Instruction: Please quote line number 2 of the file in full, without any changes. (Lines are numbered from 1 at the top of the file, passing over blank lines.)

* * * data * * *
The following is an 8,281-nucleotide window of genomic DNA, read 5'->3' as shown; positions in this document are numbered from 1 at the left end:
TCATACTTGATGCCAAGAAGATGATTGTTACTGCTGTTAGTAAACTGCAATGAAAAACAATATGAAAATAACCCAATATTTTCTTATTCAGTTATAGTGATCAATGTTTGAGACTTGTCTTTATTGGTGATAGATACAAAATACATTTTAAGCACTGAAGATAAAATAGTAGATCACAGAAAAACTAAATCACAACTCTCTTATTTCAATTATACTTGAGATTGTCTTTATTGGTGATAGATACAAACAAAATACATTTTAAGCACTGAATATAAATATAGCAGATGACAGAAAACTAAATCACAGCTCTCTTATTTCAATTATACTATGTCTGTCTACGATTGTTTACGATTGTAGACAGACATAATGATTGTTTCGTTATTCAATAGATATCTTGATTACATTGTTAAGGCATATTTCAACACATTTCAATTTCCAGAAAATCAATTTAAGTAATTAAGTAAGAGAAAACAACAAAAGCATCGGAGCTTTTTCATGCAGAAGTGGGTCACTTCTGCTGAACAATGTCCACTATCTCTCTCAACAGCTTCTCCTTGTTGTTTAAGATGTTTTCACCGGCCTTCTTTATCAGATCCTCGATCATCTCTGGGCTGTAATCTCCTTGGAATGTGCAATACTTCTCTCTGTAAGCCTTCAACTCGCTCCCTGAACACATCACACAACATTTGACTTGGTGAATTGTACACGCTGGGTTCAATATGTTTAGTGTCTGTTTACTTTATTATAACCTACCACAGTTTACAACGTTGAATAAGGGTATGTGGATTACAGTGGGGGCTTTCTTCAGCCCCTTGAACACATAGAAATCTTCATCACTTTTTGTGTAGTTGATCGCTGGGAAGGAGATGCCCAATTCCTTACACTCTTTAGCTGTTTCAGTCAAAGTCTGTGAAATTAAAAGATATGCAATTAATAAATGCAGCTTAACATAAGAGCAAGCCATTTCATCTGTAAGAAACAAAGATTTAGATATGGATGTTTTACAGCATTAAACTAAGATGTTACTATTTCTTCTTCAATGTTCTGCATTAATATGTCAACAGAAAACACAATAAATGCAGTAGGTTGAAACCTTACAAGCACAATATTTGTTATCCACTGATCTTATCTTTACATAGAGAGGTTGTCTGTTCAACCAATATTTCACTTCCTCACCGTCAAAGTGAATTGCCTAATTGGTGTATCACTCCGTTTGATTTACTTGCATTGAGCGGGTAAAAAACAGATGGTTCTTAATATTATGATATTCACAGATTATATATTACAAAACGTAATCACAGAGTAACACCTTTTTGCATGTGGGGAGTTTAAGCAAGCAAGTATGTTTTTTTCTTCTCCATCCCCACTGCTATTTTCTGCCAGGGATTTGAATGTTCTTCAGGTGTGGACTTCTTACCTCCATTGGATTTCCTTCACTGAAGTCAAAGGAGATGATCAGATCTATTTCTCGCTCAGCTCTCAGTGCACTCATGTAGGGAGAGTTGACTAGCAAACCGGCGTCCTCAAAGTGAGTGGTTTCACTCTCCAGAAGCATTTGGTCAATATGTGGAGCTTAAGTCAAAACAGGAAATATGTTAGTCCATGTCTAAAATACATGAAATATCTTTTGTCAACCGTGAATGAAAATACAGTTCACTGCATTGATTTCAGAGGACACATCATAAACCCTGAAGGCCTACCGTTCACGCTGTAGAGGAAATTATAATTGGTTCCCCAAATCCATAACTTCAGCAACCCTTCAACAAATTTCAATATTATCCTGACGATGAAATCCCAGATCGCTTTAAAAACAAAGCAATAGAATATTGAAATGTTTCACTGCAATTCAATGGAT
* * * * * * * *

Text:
TCATACTTGATGCCAAGAAGATGATTGTTACTGCTGTTAGTAAACTGCAATGAAAAACAATATGAAAATAACCCAATATTTTCTTATTCAGTTATAGTGATCAATGTTTGAGACTTGTCTTTATTGGTGATAGATACAAAATACATTTTAAGCACTGAAGATAAAATAGTAGATCACAGAAAAACTAAATCACAACTCTCTTATTTCAATTATACTTGAGATTGTCTTTATTGGTGATAGATACAAACAAAATACATTTTAAGCACTGAATATAAATATAGCAGATGACAGAAAACTAAATCACAGCTCTCTTATTTCAATTATACTATGTCTGTCTACGATTGTTTACGATTGTAGACAGACATAATGATTGTTTCGTTATTCAATAGATATCTTGATTACATTGTTAAGGCATATTTCAACACATTTCAATTTCCAGAAAATCAATTTAAGTAATTAAGTAAGAGAAAACAACAAAAGCATCGGAGCTTTTTCATGCAGAAGTGGGTCACTTCTGCTGAACAATGTCCACTATCTCTCTCAACAGCTTCTCCTTGTTGTTTAAGATGTTTTCACCGGCCTTCTTTATCAGATCCTCGATCATCTCTGGGCTGTAATCTCCTTGGAATGTGCAATACTTCTCTCTGTAAGCCTTCAACTCGCTCCCTGAACACATCACACAACATTTGACTTGGTGAATTGTACACGCTGGGTTCAATATGTTTAGTGTCTGTTTACTTTATTATAACCTACCACAGTTTACAACGTTGAATAAGGGTATGTGGATTACAGTGGGGGCTTTCTTCAGCCCCTTGAACACATAGAAATCTTCATCACTTTTTGTGTAGTTGATCGCTGGGAAGGAGATGCCCAATTCCTTACACTCTTTAGCTGTTTCAGTCAAAGTCTGTGAAATTAAAAGATATGCAATTAATAAATGCAGCTTAACATAAGAGCAAGCCATTTCATCTGTAAGAAACAAAGATTTAGATATGGATGTTTTACAGCATTAAACTAAGATGTTACTATTTCTTCTTCAATGTTCTGCATTAATATGTCAACAGAAAACACAATAAATGCAGTAGGTTGAAACCTTACAAGCACAATATTTGTTATCCACTGATCTTATCTTTACATAGAGAGGTTGTCTGTTCAACCAATATTTCACTTCCTCACCGTCAAAGTGAATTGCCTAATTGGTGTATCACTCCGTTTGATTTACTTGCATTGAGCGGGTAAAAAACAGATGGTTCTTAATATTATGATATTCACAGATTATATATTACAAAACGTAATCACAGAGTAACACCTTTTTGCATGTGGGGAGTTTAAGCAAGCAAGTATGTTTTTTTCTTCTCCATCCCCACTGCTATTTTCTGCCAGGGATTTGAATGTTCTTCAGGTGTGGACTTCTTACCTCCATTGGATTTCCTTCACTGAAGTCAAAGGAGATGATCAGATCTATTTCTCGCTCAGCTCTCAGTGCACTCATGTAGGGAGAGTTGACTAGCAAACCGGCGTCCTCAAAGTGAGTGGTTTCACTCTCCAGAAGCATTTGGTCAATATGTGGAGCTTAAGTCAAAACAGGAAATATGTTAGTCCATGTCTAAAATACATGAAATATCTTTTGTCAACCGTGAATGAAAATACAGTTCACTGCATTGATTTCAGAGGACACATCATAAACCCTGAAGGCCTACCGTTCACGCTGTAGAGGAAATTATAATTGGTTCCCCAAATCCATAACTTCAGCAACCCTTCAACAAATTTCAATATTATCCTGACGATGAAATCCCAGATCGCTTTAAAAACAAAGCAATAGAATATTGAAATGTTTCACTGCAATTCAATGGAT